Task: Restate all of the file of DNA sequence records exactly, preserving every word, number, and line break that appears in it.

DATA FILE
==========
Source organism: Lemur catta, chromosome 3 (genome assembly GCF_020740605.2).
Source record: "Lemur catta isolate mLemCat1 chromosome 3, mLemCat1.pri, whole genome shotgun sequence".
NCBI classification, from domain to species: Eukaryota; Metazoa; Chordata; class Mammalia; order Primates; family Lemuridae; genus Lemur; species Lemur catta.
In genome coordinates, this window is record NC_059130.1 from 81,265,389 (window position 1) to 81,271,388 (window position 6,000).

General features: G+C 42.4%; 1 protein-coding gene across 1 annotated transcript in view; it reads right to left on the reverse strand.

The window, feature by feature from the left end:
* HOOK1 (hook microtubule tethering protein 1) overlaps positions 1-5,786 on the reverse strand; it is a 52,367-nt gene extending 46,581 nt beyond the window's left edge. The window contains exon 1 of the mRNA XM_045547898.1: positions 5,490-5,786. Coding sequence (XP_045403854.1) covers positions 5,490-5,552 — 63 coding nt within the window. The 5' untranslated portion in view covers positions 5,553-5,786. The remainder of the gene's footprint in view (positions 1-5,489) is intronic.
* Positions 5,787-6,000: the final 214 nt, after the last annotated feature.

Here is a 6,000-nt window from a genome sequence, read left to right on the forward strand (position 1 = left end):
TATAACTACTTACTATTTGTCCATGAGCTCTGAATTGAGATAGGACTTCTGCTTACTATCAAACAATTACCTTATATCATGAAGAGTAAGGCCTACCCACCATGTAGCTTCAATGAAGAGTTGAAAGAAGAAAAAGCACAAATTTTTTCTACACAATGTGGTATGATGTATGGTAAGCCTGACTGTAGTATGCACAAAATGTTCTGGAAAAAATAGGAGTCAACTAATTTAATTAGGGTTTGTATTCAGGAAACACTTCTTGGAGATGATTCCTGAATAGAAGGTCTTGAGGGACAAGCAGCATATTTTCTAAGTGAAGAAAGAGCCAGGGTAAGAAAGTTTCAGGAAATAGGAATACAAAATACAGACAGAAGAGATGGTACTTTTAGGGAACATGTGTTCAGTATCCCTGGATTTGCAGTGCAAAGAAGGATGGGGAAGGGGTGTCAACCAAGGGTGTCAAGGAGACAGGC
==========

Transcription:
Source organism: Lemur catta, chromosome 3 (genome assembly GCF_020740605.2).
Source record: "Lemur catta isolate mLemCat1 chromosome 3, mLemCat1.pri, whole genome shotgun sequence".
NCBI classification, from domain to species: Eukaryota; Metazoa; Chordata; class Mammalia; order Primates; family Lemuridae; genus Lemur; species Lemur catta.
In genome coordinates, this window is record NC_059130.1 from 81,265,389 (window position 1) to 81,271,388 (window position 6,000).

General features: G+C 42.4%; 1 protein-coding gene across 1 annotated transcript in view; it reads right to left on the reverse strand.

The window, feature by feature from the left end:
* HOOK1 (hook microtubule tethering protein 1) overlaps positions 1-5,786 on the reverse strand; it is a 52,367-nt gene extending 46,581 nt beyond the window's left edge. The window contains exon 1 of the mRNA XM_045547898.1: positions 5,490-5,786. Coding sequence (XP_045403854.1) covers positions 5,490-5,552 — 63 coding nt within the window. The 5' untranslated portion in view covers positions 5,553-5,786. The remainder of the gene's footprint in view (positions 1-5,489) is intronic.
* Positions 5,787-6,000: the final 214 nt, after the last annotated feature.

Here is a 6,000-nt window from a genome sequence, read left to right on the forward strand (position 1 = left end):
TATAACTACTTACTATTTGTCCATGAGCTCTGAATTGAGATAGGACTTCTGCTTACTATCAAACAATTACCTTATATCATGAAGAGTAAGGCCTACCCACCATGTAGCTTCAATGAAGAGTTGAAAGAAGAAAAAGCACAAATTTTTTCTACACAATGTGGTATGATGTATGGTAAGCCTGACTGTAGTATGCACAAAATGTTCTGGAAAAAATAGGAGTCAACTAATTTAATTAGGGTTTGTATTCAGGAAACACTTCTTGGAGATGATTCCTGAATAGAAGGTCTTGAGGGACAAGCAGCATATTTTCTAAGTGAAGAAAGAGCCAGGGTAAGAAAGTTTCAGGAAATAGGAATACAAAATACAGACAGAAGAGATGGTACTTTTAGGGAACATGTGTTCAGTATCCCTGGATTTGCAGTGCAAAGAAGGATGGGGAAGGGGTGTCAACCAAGGGTGTCAAGGAGACAGGC